The experiences of LGBTQ+ people in the Catholic Church were the focus of an academic conference sponsored by and for graduate students at the School of Theology and Ministry (STM) at Boston College in April.
This second annual conference was organized by members of Gaudete, the school’s LGBTQ+ support group. ”Gaudete” is a Latin term that connotes rejoicing and celebration, reflecting the group’s purpose of celebrating LGBTQ+ presence in the Catholic Church. The conference was held on Saturday, April 14th, and was entitled “Why Stay? Gender, Sexuality, and Catholic Theology.”
The goal of the conference was to start a discussion on a variety of topics: why marginalized groups, primarily members of the LGBTQ+ community, choose to stay in the Church; what resources they have that help them stay; and why staying could be harmful for some. The day centered around 18 graduate student presenters, most from the STM and a few from the Divinity schools at Harvard and Yale.
Dr. Elisabeth Schüssler Fiorenza of Harvard Divinity, a noted Catholic feminist theologian, served as the keynote speaker. Although she has never explicitly written about LGBTQ+ issues, her extensive and groundbreaking work in feminist biblical scholarship offered an insightful critical perspective of a Church that is deeply rooted in patriarchal and heteronormative ideals.
Following Schüssler Fiorenza’s talk, graduate students presented throughout the day on a wide range of topics such as coming out, pastoral care for LGBTQ+ students at Catholic universities, suicide ideation in LGBTQ+ people, and viewing Mary as a model of courage for gay men in the Catholic faith.
Gabbriella Carroll, second-year Masters of Theological Studies student, presented a paper on queerness and liturgy that drew from her own personal experience of the Mass. She ended her paper in a powerful statement:
“Now, I have to be honest: the Eucharist never used to be a huge part of my faith. I do not know a lot about Eucharistic theology. But the Catechism states that ‘in the blessed Eucharist is contained the whole spiritual good of the Church, namely Christ himself.’ It is the source and summit of our ecclesial life. If Christ is in the Eucharist, and if we are never apart from Christ, then who I am, without exception, has a rightful place in this story. Receiving Eucharist at Mass for me is an act of holy resistance: each time I respond ‘Amen’ to that raised bread before me, I am shouting ‘Yes, let it be done, let it be recognized that I am indeed part of the body of Christ, in all my queer love.’ I do not know where I stand in relationship with my Mother Church: some days I feel her embrace more than others. Some days I feel pushed away. Some days I wonder if I should run toward something different. I do not know whether I have left or chosen to stay, but I do know this: I was not created to be an apology. The divine presses in on us and seeks to enter our lives. In the words of Teilhard de Chardin, God awaits us ‘every instant of our action, in the work of the moment.’ We cannot escape the divine milieu. God is love, and love knows no bounds. And most of all, love never fails.”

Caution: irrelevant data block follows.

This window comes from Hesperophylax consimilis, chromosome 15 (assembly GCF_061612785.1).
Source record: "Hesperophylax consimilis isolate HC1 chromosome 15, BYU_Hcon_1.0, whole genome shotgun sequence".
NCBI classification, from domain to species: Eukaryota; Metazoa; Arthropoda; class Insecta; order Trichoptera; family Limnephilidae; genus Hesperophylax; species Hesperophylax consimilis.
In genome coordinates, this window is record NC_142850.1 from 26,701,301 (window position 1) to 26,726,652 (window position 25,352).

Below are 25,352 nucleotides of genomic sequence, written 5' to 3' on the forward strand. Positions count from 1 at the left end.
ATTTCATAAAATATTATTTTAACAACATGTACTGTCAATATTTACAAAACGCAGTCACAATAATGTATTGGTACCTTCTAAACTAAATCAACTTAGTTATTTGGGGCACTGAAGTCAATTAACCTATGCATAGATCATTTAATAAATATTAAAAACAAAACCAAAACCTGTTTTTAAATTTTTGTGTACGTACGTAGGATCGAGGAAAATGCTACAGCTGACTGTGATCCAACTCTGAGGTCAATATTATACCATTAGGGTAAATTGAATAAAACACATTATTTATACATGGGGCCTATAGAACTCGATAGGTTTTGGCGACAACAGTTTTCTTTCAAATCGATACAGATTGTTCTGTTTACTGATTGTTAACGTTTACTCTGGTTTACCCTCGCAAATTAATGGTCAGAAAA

Ariell Watson, a third-year Masters of Divinity student and conference organizer, explained why the planning team chose the theme of “Why Stay?” for the conference day. She said:
“The conference theme was a gripping topic because of its frankness. Most Catholics who have experienced marginalization in the Church have been asked “why stay?”, or have asked it of themselves. It’s a question that underpins our very presence in the community, and yet we rarely discuss it publicly. The planning team found inspiration in the Lady Gaga song ‘A Million Reasons,’ which powerfully asserts ‘you’re giving me a million reasons to let you go…but, baby, I just need one good one to stay.’ What is that one good reason that outweighs the million reasons to leave? This theme allowed us to really explore our love for the Church, while still wrestling with the pain it causes. I think ‘Why Stay?’ (instead of ‘Why Leave?’ for example) allowed us to focus on the hope we have for the Catholic Church. The prevailing tone of the day was the sincere love we share for this community, even in struggle and imperfection.”
For both years that the conference has been held, the organizers have chosen to end the day in a rather unconventional way for an academic conference: in liturgy. This year, the conference organizers used Lady Gaga’s song “A Million Reasons” during the liturgy celebration while participants processed up to a bowl of coals and sprinkled incense on them to offer intentions. Closing the day in prayer proved to be meaningful for many conference participants, including Justin Hoch, first-year MA/MSW and paper presenter:
“I appreciated how the conference seemed to develop a real sense of community, focused on academic dialogue, fellowship, and prayer together. I think one of the strengths of the conference was the closing liturgy in which many people gathered to pray for inclusion, healing, and courage. No matter one’s identity or beliefs, everyone seemed to relate to the the theme of Why Stay. The question is a real challenge, but a great question to ask as many seem to be leaving the Church. It is easy to see and be critical of the negative things happening in the Church with a sense of despair; yet, this conference offered hope.”
We applaud the STM and Gaudete for their courage and energy in taking up this issue in the academic setting. We invite you to continue the conversation. If you identify as an LGBTQ+ Catholic, share with us in the comments section why you stay in the Church!
–Lizzie Sextro, New Ways Ministry, May 5, 2018